In a recent statement, Centre spokesman David Lassman added that:

Although we had to accept the Bank of England’s decision, we feel it was a missed opportunity, given the level of criticism their final choice is currently receiving from Austen experts.

Continue reading Jane Austen News – Issue 69

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Jane Austen News – Issue 55

The Jane Austen News has a new book on its to read list

What’s the Jane Austen News this week?   

Jane Austen at Home (with Lucy Worsley)    

Some of our guides, and we’re sure other Austen/history fans, have been enjoying watching Lucy Worlsey’s new series British History’s Biggest Fibs with Lucy Worlsey, and considering how good Lucy is at uncovering the unusual facts and anecdotes that bring history to life, at the Jane Austen News we were very excited to read that her new book Jane Austen at Home: A Biography, has its official UK release date on May the 18th (US release July 11th).

In this new biography of Jane Austen, Lucy takes a trip back to Jane’s world and the many places she lived. Lucy visits Austen’s childhood home, her schools, her holiday accommodations, the houses – both grand and small – of the relations upon whom she was dependent, and the home she shared with her mother and sister towards the end of her life. In places like Steventon Parsonage, Godmersham Park, Chawton House and a small rented house in Winchester, Lucy discovers a Jane Austen very different from the one who famously lived a ‘life without incident’. Lucy examines the rooms, spaces and possessions which mattered to Jane, and the varying ways in which homes are used in her novels as both places of pleasure and as prisons. Lucy shows readers a passionate Jane Austen who fought for her freedom – a woman who refused to settle for anything less than Mr. Darcy.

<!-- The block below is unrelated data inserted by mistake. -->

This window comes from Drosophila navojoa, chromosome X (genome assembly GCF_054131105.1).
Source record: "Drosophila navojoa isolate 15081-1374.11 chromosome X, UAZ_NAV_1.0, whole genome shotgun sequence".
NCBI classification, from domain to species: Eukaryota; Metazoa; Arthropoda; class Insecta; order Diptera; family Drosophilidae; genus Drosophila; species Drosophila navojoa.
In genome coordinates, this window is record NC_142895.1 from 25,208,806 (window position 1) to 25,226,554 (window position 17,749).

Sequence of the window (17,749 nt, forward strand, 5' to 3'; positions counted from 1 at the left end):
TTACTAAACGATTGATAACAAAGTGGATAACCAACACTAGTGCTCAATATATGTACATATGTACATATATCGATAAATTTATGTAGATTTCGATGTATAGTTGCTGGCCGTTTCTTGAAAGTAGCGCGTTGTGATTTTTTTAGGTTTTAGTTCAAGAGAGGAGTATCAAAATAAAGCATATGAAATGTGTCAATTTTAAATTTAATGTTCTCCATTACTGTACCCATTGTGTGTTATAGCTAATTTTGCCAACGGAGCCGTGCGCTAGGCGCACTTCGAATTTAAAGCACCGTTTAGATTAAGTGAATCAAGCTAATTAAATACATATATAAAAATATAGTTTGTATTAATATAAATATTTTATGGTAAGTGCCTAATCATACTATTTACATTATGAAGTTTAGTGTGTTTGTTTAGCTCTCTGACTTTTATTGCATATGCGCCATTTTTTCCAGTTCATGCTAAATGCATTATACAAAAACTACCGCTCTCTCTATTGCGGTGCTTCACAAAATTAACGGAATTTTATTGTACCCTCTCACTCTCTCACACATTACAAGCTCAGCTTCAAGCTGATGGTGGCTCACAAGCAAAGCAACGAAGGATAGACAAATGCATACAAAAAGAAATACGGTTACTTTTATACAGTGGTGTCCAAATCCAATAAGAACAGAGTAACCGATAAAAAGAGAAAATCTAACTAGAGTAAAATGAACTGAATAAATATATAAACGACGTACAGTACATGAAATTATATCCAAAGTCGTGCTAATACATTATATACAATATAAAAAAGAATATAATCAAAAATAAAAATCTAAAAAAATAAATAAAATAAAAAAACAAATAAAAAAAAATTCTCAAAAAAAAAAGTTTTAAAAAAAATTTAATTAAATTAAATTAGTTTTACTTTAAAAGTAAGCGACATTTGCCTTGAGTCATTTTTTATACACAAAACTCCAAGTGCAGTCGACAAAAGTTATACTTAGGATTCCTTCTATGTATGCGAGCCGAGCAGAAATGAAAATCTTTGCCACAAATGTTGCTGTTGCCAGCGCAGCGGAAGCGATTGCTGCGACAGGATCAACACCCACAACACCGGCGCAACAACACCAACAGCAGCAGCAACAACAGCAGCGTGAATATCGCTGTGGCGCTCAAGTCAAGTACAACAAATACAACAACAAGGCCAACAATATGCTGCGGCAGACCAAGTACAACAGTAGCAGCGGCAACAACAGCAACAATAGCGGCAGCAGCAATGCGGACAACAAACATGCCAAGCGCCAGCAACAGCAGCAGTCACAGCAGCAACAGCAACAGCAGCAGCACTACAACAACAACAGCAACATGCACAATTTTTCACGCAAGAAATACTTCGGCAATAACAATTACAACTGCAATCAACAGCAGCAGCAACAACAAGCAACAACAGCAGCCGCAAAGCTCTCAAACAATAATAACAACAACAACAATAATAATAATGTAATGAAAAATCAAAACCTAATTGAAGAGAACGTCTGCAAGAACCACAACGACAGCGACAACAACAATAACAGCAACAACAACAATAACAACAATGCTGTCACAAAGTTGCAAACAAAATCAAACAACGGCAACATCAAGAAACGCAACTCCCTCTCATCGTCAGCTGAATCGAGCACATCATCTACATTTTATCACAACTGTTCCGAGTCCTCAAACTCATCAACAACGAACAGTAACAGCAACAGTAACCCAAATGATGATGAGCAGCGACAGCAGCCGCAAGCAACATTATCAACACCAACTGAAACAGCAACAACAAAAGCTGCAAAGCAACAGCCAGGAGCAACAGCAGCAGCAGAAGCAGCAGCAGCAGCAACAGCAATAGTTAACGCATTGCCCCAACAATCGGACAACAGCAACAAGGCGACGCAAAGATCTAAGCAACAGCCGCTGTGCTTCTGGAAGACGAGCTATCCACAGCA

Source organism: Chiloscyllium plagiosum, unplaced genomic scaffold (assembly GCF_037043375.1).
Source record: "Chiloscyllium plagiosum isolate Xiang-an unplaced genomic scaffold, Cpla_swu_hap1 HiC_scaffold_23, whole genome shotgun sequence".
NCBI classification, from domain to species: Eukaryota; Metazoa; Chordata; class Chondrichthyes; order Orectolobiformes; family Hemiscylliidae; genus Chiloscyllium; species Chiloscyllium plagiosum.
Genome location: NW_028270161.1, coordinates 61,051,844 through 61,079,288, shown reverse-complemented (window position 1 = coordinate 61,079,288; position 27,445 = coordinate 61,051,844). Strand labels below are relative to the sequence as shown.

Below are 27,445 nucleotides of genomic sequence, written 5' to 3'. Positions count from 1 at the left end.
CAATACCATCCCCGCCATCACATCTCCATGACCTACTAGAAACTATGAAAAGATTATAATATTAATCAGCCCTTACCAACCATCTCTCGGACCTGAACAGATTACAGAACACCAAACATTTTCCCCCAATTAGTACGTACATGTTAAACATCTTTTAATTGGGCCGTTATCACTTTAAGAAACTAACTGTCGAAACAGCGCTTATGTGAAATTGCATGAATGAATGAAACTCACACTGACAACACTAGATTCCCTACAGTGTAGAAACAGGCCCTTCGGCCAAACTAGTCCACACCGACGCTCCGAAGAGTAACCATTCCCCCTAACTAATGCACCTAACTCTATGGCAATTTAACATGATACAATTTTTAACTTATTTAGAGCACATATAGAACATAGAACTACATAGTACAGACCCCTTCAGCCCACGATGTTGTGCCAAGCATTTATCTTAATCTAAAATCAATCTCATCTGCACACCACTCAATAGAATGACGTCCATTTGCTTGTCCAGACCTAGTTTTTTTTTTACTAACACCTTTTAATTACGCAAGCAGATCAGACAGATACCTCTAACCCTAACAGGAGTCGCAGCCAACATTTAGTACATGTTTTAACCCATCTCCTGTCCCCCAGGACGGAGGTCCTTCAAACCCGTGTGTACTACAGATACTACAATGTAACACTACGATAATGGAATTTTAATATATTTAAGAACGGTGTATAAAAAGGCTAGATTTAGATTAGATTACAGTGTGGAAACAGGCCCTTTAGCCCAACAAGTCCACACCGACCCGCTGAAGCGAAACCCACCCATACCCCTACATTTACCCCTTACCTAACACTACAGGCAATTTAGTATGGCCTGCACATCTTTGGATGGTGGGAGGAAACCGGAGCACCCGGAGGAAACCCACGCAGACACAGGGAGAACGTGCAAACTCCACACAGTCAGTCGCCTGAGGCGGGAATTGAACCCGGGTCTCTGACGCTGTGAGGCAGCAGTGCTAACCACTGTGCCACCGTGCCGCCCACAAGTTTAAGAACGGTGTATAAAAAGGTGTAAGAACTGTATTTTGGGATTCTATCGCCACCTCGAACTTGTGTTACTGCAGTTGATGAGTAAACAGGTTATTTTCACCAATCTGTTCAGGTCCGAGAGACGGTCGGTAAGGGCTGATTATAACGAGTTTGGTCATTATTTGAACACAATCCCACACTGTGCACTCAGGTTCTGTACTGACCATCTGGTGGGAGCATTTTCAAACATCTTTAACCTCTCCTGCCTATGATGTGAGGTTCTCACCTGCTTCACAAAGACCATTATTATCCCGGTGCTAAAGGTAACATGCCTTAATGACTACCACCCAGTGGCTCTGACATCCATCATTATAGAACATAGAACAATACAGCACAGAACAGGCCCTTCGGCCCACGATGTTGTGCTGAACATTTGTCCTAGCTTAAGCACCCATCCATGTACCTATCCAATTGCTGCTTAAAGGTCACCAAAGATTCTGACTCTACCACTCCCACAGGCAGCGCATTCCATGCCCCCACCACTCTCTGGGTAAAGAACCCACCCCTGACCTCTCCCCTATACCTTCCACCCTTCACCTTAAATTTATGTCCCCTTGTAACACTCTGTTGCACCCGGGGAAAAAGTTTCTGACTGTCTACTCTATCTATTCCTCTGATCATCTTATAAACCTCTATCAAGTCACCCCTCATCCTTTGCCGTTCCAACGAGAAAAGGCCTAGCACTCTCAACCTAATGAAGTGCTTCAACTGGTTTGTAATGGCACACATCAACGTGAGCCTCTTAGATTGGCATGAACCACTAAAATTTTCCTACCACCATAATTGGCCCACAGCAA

We’re looking forward to getting our hands on a copy!


Welsh Austen Fans: Win Tickets to Pride and Prejudice

Calling Welsh Jane Austen fans!

The Penarth Times newspaper has teamed up with the Wales Millennium Centre to offer one lucky person the chance to win a pair of tickets to see Pride and Prejudice.

Regent’s Park Open Air Theatre’s production of Pride and Prejudice, which recently visited Bath (during which time some of the cast came to see us at the centre!), will be at Cardiff’s Wales Millennium Centre from Tuesday, February 21st to Saturday, February 25th. To celebrate the newspaper is offering any reader within its area of publication two tickets for the opening night on February 21st.

To enter you need to answer the question: What is the name of the family with the five unmarried daughters?

 Answers are to be sent with your name, address and telephone number to the Pride and Prejudice web competition, Penarth Times, c/o South Wales Argus, Cardiff Road, Maesglas, Newport, NP20 3QN, or emailed to penarthtimes@penarthtimes.co.uk putting Pride and Prejudice web competition in the subject box.

Closing date for entries is Monday, February 13.